IRA prisoners 'denied contact'

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Home Affairs Correspondent

The Home Secretary, Michael Howard, was yesterday accused of unlawfully denying IRA prisoners the right to proper contact with their families and lawyers - the third time in a week the Government's treatment of IRA terrorists has come under court scrutiny.

Following the attempted IRA breakout from Whitemoor top security jail, last September, the Prison Service introduced "closed visits" - prisoners divided from their family and lawyers by a glass screen - for all inmates deemed to pose an "exceptional risk".

Yesterday two IRA prisoners, Michael O'Brien, serving 18 years for attempted murder, and Liam O'Duibhuir, jailed for 30 years for conspiracy to cause explosions, claimed at a judicial review that the moves were unnecessary and breached their rights to unfettered access to a lawyer. Edward Fitzgerald QC, for the two men, further argued that the right to some form of physical contact with close family was the "irreducible minimum" any civilised society should provide for prisoners.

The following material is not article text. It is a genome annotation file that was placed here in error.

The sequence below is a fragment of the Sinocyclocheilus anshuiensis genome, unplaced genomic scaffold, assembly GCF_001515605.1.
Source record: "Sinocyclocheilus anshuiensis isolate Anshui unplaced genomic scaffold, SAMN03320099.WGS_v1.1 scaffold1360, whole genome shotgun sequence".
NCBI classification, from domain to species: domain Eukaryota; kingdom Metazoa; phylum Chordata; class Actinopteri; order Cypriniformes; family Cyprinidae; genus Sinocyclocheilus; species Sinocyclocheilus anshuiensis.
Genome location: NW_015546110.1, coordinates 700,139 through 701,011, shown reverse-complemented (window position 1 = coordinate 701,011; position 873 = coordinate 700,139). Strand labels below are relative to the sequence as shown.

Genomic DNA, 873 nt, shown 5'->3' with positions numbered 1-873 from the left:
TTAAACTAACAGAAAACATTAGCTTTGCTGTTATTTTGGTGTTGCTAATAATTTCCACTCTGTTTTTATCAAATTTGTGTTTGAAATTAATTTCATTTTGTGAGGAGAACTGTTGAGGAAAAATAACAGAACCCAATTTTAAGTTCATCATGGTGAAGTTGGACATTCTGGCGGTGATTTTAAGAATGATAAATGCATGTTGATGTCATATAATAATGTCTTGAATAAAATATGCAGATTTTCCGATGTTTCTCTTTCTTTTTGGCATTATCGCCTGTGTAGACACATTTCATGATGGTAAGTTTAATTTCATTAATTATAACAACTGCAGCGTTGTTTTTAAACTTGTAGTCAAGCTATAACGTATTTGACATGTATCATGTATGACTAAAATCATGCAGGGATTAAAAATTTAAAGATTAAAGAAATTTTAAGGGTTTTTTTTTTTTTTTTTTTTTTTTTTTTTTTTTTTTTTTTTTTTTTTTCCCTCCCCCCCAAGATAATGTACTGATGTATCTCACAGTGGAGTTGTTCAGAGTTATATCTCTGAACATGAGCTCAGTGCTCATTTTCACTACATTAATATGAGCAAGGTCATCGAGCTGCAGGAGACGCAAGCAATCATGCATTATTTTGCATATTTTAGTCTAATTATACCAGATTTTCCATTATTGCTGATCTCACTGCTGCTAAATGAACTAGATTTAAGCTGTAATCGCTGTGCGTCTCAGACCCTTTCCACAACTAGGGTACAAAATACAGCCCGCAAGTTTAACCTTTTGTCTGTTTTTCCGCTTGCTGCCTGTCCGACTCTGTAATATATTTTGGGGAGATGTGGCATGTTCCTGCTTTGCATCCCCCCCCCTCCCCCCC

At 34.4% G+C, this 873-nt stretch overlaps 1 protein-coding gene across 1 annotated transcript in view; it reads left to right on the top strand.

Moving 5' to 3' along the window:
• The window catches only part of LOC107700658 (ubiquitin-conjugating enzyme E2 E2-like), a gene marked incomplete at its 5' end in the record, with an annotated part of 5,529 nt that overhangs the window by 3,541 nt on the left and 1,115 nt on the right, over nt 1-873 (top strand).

The case comes at a sensitive time for the Government, under pressure to break the impasse in the peace process. Last week, Mr Howard was condemned for unlawfully delaying the parole hearings of five of the country's longest serving IRA men - and therefore possibly their chances of freedom.

Yesterday Mr Fitzgerald said the Woodcock inquiry into the breakout at Whitemoor had identified "shambolic" security, but stringent security measures were now being enforced to prevent weapons and tools being smuggled to inmates. Visitors to the country's six special secure units had to undergo two separate body searches and X-ray screenings.That made the new "closed" regimes unnecessary and unjustifiable.

The Government is contesting the judicial review, which is expected to end today.